NASA's Dawn spacecraft is beginning the first of it four intensive research orbits, with its initial run around the Vesta asteroid scheduled to begin on 11 August.
The spacecraft will soon begin circling the giant asteroid at an altitude of roughly 1,700 miles, providing key data and in-depth analysis of the Vesta giant.
Vesta is the brightest object viewable from Earth in the asteroid cluster surrounding Earth, Mars, Venus and Mercury. Previously, little was known about the giant though it is believed to be roughly 530 kilometres large in diameter. The Dawn has already taken an image of Vesta showing its its rocky outer surface for the first time in human history.
The images have all been taken while the Dawn is still roughly 5,200 km from the asteroid. NASA has since confirmed that the current images are primarily for navigation rather than overtly scientific purposes.
The report from NASA clarified that the Dawn has already been caught by the Vesta's gravitational pull and is now only 2,900 km away from the asteroid.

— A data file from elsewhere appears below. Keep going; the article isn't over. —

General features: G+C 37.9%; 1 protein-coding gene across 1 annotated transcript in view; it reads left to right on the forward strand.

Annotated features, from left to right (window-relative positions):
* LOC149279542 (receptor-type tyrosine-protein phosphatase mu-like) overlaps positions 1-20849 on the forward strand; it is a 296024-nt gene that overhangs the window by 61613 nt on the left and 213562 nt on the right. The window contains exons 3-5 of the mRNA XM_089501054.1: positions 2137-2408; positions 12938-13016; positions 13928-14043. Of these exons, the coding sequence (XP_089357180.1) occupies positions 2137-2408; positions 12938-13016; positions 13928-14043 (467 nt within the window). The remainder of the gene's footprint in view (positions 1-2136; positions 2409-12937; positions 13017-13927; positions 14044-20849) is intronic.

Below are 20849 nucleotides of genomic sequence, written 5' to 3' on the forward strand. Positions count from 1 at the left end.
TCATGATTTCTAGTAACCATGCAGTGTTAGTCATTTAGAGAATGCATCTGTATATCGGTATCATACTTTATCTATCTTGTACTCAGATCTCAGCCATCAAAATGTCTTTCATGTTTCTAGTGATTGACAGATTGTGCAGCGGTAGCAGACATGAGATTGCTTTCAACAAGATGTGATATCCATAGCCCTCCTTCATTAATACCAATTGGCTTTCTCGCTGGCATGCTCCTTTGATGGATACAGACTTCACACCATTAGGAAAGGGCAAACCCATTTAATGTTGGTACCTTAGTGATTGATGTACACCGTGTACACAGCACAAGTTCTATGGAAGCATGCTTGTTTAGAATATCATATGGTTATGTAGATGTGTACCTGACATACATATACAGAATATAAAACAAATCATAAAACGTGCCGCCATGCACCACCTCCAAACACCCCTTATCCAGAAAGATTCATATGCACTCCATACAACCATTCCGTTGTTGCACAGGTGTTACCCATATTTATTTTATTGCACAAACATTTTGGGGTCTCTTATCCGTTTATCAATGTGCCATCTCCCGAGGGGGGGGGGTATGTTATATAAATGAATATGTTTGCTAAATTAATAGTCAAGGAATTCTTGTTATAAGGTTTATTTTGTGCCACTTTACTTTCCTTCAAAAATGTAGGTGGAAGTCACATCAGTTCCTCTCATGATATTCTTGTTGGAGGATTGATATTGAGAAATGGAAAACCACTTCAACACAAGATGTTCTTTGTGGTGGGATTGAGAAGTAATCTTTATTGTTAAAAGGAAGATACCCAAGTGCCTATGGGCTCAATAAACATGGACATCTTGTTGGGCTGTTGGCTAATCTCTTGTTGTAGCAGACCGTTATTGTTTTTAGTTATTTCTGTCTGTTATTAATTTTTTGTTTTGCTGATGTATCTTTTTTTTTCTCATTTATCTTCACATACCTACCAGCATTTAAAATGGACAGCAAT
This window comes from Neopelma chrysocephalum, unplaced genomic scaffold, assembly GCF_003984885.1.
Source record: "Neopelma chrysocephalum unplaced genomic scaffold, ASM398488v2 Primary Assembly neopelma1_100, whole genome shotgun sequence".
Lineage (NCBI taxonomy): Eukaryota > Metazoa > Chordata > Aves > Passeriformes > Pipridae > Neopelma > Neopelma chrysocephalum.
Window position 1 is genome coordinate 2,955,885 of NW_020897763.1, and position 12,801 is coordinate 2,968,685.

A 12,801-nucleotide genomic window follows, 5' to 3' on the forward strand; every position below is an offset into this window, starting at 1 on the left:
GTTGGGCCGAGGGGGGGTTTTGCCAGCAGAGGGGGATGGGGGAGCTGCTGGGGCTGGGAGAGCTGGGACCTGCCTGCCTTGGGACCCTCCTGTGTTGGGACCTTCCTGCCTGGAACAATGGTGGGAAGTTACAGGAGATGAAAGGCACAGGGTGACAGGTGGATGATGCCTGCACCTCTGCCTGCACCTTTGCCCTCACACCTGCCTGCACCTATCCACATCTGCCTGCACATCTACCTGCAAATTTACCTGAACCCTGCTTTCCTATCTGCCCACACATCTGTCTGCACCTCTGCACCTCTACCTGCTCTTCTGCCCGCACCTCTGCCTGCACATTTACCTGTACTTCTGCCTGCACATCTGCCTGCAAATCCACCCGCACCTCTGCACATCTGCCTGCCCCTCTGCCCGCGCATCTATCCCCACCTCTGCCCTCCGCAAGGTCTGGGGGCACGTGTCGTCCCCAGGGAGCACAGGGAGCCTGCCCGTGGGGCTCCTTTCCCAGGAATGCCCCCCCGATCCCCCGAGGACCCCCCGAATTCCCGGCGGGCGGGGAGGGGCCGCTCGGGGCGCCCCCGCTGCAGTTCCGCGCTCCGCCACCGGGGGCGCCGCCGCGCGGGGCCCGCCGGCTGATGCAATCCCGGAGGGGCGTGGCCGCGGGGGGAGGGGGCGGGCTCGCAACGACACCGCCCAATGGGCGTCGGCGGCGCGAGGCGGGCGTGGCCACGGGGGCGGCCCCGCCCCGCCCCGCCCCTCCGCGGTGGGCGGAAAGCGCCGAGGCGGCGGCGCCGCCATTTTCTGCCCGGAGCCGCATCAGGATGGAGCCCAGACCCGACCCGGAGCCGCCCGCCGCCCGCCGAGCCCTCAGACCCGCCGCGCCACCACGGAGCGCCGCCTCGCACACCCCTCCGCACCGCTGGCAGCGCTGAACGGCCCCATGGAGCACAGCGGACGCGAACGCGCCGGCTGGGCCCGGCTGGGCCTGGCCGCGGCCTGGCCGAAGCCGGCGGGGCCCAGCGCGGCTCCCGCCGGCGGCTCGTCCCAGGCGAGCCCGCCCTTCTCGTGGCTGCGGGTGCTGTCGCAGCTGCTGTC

To get this far the Dawn has already had to travel 2.8 billion km. Launching all the way back in September 2007 it has taken the Dawn four-years to get to the first stage of its mission.
Once the Dawn gets close, as well as photographing Vesta, the spacecraft will also be able to enact more in-depth investigations utilising its gamma ray and neutron detector and infrared mapping spectrometer. The devices will allow the Dawn to measure the nature and energy of the subatomic particles emitted from and measure the mineralogy of the asteroid's surface.
Marc Rayman, Dawn's chief engineer and mission manager at NASA's Jet Propulsion Laboratory in Pasadena California commented on the Dawn's most recent pictures: "Now that we are in orbit around one of the last unexplored worlds in the inner solar system, we can see that it's a unique and fascinating place."
With Jim Green, planetary division director at NASA Headquarters in Washington adding: "The new observations of Vesta are an inspirational reminder of the wonders unveiled through ongoing exploration of our solar system."
The news follows NASA's recently announced new mission, that hopes to have astronauts land on a near-Earth asteroid by the year 2025.